Interesting facts: Those that responded came in 2 flavors: Having the knowledge, experience and background to do the job and those who pegged near zero on anything????? In fact some of those folks literally had not idea. I think it was just folks that answered ads based upon compensation. Most of my folks were making low 6 figures and this was in the late 80's and early 90's. Today, those same people would be lucky to make in the high 5 figures. I learned to NOT hire anyone with a Major in Computer Science, minor only, and my preferred choice was a BBA in Business with a minor in Computer science or other engineering or Music minor.

    My guidance to all was that we gave any and every minority better than a fair shake with the KEY factor being was could they come in and work on our team, we would send them to school to learn what we did, which was some very advanced for the times software and database design and development.
    Interesting that you include music as a minor in your list. Why is that?

    And why was computer science a bad major?

    I am not surprised that, in the 80s, few women or minorities would be at the level of experience that you would want. Few women, for example, were working outside the home regularly in the 60s and 70s in engineering firms, other than secretarial positions. However, even now, women in the hard sciences or engineering are a small group. The ones that are there fight like hell to compete in school: and it's not the white men they are competing against, it is the Asians.

    I knew one young woman who was a stellar math student. She got into UCSD, a major science/tech university on scholarship. After the first year, she changed her major to English (which I thought was an utter waste of time.) When asked why, she said she couldn't compete with the Asian students (UCSD is 50% Asian). They were constantly studying and she wanted to have some fun in college. Also, many math and science courses at UCSD have a downward curve: if too many students get A's or B's, the professor will curve down so that the A's become B's (and C's), the B's become C's (and D's) etc. This often affects kids on scholarship because they can't keep the high GPA.
    Reply With Quote  
     

  7. #7  
    Ancient Fire Breather Retread's Avatar
    Join Date
    Dec 2011
    Location
    I came to Texas as soon as I could
    Posts
    15,953
    If you are curving down one of two circumstances are usually the cause:
    either the course work is too easy or
    Your test are.
    It's not how old you are, it's how you got here.
    It's been a long road and not all of it was paved.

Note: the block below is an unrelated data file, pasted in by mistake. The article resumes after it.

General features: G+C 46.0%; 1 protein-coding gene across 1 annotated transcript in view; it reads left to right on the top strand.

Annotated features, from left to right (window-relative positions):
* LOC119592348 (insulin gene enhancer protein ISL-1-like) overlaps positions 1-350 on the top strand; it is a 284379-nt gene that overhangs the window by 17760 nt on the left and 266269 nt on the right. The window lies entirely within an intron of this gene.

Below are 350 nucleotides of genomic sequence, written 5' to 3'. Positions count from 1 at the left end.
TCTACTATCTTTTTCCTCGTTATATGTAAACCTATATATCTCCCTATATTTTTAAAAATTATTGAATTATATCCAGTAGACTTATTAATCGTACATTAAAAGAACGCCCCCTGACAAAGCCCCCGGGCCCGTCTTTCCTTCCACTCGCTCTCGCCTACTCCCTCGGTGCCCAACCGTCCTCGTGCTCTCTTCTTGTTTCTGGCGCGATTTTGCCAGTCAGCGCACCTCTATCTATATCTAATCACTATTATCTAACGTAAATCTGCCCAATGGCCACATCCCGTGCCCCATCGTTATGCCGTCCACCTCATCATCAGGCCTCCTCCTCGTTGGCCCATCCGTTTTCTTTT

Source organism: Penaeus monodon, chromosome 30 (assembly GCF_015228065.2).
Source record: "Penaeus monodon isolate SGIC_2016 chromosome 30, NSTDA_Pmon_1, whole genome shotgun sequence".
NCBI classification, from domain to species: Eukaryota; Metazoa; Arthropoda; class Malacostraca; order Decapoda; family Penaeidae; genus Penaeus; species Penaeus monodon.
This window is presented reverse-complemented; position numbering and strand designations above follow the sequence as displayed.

. If you ain't havin' fun, it's your own damn fault
    Reply With Quote  
     

  8. #8  
    Senior Member
    Join Date
    Jan 2017
    Posts
    724
    Quote Originally Posted by Elspeth View Post
    Interesting that you include music as a minor in your list. Why is that?

    And why was computer science a bad major?

    I am not surprised that, in the 80s, few women or minorities would be at the level of experience that you would want. Few women, for example, were working outside the home regularly in the 60s and 70s in engineering firms, other than secretarial positions. However, even now, women in the hard sciences or engineering are a small group. The ones that are there fight like hell to compete in school: and it's not the white men they are competing against, it is the Asians.

    I knew one young woman who was a stellar math student. She got into UCSD, a major science/tech university on scholarship. After the first year, she changed her major to English (which I thought was an utter waste of time.) When asked why, she said she couldn't compete with the Asian students (UCSD is 50% Asian). They were constantly studying and she wanted to have some fun in college. Also, many math and science courses at UCSD have a downward curve: if too many students get A's or B's, the professor will curve down so that the A's become B's (and C's), the B's become C's (and D's) etc. This often affects kids on scholarship because they can't keep the high GPA.
    Music is just another language and if you are a Music person then you can pickup coding quite quickly. In fact if you were a Music major I grab you up in a heartbeat.

    When you walked in my door, at that point in time you're learning was 4 years out of date. Few (if any) colleges teach good CS, why, because they focus on the coding and technical side. That more comes from experience than anything else. Its AFTER you get the experience you took one of my courses. In fact I listed the requirements to take my course as Post Grad degree and 5-8 years experience in hands on Software Engineering.

    In the days that I was in IT it was a fast moving train and I would meet the candidate to go to work and my number on concerned was his or her ability to forget what they knew and pickup what we did.

    On occasion after I told the young man or woman that it would be 6 mo min before they had a grip on what we did and how we did it. Some would laugh and tell me that they will have it in less than 30 days.

    At that point in time I said, 6 mo from today is Wed the 18th and I am writing your down for 1 pm. At that time you will come to my office and brief me on this program and if you have it nailed then I give your and your wife or girlfriend a dinner at any place in town, I pick up the tab. You will brief for 1 hour with slides. NO ONE ever briefed. One of 2 things happened: 1) they came to me at the time and with hat in hand said I was right or 2) they quit the Friday before. Most quit and their bosses told me they saw it coming, they just never grasped it.